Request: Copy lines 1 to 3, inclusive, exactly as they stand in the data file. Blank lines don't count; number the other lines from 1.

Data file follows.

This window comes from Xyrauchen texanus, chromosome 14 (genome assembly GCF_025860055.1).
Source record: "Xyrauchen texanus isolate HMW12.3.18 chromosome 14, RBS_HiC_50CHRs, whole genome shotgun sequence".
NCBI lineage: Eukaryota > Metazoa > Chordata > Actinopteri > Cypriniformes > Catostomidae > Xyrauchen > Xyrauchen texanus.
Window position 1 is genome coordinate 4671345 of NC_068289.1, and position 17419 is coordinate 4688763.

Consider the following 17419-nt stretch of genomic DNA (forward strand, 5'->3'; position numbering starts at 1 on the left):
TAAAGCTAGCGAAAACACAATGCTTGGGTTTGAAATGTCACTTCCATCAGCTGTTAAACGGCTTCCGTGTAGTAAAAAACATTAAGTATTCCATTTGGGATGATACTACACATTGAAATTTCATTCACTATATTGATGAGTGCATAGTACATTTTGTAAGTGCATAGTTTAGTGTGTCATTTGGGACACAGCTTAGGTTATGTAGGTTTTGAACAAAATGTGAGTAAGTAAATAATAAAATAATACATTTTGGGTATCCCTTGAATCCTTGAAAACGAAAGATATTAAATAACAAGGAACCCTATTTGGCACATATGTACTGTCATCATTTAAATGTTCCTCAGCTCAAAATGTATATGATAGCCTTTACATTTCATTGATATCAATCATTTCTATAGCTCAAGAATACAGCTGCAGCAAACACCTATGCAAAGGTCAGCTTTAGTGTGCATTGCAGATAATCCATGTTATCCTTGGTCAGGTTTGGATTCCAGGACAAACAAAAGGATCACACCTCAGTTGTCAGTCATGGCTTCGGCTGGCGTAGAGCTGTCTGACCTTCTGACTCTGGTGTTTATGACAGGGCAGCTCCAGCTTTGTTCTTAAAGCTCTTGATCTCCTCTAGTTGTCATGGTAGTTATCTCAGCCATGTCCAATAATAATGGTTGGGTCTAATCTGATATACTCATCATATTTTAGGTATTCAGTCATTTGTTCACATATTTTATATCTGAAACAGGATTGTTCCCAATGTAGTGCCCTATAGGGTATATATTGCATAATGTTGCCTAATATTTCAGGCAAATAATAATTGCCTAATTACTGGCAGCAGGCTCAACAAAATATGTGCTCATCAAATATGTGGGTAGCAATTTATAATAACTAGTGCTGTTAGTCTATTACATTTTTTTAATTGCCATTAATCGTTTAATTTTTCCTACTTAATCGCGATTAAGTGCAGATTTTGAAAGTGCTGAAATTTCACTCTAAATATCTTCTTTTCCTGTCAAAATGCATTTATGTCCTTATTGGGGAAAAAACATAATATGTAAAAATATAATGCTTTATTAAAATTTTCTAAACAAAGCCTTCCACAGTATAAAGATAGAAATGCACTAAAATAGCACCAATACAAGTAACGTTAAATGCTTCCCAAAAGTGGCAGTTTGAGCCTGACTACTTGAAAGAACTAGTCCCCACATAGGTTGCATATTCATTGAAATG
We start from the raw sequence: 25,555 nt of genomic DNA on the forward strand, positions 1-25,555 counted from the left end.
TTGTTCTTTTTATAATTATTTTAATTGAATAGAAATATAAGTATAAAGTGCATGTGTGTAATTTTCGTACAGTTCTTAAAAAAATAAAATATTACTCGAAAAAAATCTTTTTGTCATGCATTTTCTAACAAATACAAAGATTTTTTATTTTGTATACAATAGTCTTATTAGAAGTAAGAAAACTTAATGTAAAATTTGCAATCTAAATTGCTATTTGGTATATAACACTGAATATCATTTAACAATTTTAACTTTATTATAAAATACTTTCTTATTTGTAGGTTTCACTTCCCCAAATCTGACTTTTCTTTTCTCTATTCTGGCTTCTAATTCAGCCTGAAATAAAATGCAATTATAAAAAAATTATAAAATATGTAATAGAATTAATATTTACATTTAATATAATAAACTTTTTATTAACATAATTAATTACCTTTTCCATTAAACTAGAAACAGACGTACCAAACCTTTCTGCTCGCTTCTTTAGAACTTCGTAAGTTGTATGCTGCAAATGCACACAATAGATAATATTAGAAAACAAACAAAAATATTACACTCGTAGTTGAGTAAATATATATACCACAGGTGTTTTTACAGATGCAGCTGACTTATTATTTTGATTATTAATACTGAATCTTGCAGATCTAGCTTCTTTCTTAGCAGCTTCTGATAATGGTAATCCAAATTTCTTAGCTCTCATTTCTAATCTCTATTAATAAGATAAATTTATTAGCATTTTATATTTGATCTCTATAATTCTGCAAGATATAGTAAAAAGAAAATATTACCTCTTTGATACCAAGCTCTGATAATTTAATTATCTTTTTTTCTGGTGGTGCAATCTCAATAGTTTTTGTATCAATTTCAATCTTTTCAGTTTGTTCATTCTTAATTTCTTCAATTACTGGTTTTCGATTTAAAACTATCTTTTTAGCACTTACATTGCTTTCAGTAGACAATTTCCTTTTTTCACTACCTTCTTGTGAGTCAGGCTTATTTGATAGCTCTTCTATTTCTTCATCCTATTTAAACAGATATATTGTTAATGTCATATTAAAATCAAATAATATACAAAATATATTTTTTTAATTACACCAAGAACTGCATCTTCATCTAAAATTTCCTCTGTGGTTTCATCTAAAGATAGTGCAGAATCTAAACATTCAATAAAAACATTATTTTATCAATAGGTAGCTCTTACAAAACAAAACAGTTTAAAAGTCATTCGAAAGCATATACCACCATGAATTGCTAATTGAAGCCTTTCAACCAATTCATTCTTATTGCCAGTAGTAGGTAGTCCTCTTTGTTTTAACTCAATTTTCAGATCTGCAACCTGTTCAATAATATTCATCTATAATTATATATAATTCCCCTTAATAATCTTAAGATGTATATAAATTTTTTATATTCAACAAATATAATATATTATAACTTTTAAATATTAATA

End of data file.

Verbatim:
This window comes from Xyrauchen texanus, chromosome 14 (genome assembly GCF_025860055.1).
Source record: "Xyrauchen texanus isolate HMW12.3.18 chromosome 14, RBS_HiC_50CHRs, whole genome shotgun sequence".
NCBI lineage: Eukaryota > Metazoa > Chordata > Actinopteri > Cypriniformes > Catostomidae > Xyrauchen > Xyrauchen texanus.